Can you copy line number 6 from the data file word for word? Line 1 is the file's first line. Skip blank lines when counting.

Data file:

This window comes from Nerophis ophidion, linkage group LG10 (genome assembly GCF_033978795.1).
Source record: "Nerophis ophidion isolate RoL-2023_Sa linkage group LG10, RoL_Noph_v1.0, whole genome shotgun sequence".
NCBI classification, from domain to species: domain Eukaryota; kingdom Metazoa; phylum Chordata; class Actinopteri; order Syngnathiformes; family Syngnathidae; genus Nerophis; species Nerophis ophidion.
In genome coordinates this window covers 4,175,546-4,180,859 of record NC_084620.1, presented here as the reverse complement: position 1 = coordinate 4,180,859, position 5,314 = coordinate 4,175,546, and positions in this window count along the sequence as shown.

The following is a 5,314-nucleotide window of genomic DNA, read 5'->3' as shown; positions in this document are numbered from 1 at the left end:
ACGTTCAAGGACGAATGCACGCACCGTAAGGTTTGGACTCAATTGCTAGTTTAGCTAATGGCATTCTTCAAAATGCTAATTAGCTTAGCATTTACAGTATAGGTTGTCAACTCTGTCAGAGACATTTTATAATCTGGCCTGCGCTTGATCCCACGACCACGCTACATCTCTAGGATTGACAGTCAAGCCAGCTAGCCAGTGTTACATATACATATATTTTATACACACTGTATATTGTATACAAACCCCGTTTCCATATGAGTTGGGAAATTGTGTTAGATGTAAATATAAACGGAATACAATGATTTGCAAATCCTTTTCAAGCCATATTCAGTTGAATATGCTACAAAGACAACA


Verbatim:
ACGTTCAAGGACGAATGCACGCACCGTAAGGTTTGGACTCAATTGCTAGTTTAGCTAATGGCATTCTTCAAAATGCTAATTAGCTTAGCATTTACAGTATAGGTTGTCAACTCTGTCAGAGACATTTTATAATCTGGCCTGCGCTTGATCCCACGACCACGCTACATCTCTAGGATTGACAGTCAAGCCAGCTAGCCAGTGTTACATATACATATATTTTATACACACTGTATATTGTATACAAACCCCGTTTCCATATGAGTTGGGAAATTGTGTTAGATGTAAATATAAACGGAATACAATGATTTGCAAATCCTTTTCAAGCCATATTCAGTTGAATATGCTACAAAGACAACA